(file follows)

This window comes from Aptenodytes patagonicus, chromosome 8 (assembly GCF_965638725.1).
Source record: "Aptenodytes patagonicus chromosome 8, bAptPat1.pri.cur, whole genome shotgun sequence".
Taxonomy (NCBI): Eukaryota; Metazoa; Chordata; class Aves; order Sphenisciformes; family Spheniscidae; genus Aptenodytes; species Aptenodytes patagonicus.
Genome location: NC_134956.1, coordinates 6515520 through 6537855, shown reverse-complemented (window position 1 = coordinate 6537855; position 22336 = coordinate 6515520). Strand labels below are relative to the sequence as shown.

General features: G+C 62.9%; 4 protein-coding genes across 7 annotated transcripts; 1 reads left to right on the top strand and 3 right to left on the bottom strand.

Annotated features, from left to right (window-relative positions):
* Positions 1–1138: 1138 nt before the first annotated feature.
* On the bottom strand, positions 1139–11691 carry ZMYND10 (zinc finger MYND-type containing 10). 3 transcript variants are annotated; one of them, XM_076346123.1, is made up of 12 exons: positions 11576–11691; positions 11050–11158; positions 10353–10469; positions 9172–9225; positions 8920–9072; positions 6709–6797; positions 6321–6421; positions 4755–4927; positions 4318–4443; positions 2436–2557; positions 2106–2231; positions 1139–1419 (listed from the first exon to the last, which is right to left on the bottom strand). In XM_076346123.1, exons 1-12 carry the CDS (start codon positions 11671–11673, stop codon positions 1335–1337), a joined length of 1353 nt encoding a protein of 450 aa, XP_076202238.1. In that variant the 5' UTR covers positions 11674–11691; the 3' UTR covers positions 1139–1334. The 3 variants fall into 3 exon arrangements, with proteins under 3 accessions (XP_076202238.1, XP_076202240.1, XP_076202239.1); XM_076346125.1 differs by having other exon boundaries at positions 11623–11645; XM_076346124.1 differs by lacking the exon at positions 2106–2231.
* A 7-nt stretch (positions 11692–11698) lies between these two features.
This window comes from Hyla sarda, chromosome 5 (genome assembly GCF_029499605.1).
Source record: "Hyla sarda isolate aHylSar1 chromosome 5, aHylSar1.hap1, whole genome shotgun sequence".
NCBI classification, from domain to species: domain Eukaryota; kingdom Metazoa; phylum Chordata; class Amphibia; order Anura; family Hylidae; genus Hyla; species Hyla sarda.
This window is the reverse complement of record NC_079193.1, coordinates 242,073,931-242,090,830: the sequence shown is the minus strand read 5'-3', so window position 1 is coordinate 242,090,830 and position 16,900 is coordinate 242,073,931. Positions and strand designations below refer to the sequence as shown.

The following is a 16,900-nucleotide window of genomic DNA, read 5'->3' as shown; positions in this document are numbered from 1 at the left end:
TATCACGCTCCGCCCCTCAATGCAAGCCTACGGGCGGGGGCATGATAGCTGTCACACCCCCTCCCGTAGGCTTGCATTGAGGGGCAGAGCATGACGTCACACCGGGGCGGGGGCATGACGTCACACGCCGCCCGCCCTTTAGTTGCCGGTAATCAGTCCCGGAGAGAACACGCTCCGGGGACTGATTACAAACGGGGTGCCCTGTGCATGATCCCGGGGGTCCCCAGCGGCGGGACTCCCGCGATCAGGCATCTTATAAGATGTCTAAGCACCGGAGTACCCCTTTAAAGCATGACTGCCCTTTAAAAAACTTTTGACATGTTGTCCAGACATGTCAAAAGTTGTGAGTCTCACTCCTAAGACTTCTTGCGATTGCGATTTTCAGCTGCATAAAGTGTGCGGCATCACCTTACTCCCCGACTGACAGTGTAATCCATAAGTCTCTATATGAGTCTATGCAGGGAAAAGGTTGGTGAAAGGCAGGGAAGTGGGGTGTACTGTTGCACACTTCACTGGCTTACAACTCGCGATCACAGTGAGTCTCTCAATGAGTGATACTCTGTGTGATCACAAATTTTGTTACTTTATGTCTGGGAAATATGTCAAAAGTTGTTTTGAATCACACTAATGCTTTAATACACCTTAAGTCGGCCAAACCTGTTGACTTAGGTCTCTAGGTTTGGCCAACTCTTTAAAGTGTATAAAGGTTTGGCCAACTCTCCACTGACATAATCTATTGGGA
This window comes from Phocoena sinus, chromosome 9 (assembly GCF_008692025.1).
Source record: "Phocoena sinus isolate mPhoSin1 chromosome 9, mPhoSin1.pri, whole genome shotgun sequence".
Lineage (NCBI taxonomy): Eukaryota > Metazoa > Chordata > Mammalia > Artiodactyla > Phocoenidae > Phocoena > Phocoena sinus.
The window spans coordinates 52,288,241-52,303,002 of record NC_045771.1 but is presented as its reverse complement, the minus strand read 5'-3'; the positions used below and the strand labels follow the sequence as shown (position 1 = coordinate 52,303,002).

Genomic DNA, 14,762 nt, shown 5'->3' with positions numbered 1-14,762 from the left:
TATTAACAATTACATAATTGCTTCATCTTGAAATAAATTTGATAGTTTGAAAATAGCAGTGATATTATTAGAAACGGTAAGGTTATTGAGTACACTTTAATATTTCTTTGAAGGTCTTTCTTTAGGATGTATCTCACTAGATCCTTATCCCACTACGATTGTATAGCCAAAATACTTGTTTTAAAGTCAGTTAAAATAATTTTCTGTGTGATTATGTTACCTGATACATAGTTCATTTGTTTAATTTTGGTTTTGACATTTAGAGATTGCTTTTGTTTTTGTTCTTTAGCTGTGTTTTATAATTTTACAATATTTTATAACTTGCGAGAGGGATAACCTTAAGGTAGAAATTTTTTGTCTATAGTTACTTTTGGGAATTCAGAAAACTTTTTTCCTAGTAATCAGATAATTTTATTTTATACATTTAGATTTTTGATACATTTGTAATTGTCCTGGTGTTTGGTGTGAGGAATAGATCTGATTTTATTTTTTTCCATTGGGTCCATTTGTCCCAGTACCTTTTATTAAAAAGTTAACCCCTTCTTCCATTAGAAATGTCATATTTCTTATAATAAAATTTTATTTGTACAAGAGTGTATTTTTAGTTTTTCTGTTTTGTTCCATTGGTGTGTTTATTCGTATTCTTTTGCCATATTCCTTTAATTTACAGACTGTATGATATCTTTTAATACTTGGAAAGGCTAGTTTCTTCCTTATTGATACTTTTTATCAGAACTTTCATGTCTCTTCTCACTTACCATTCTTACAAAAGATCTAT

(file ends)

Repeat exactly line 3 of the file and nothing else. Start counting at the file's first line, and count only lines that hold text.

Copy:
Taxonomy (NCBI): Eukaryota; Metazoa; Chordata; class Aves; order Sphenisciformes; family Spheniscidae; genus Aptenodytes; species Aptenodytes patagonicus.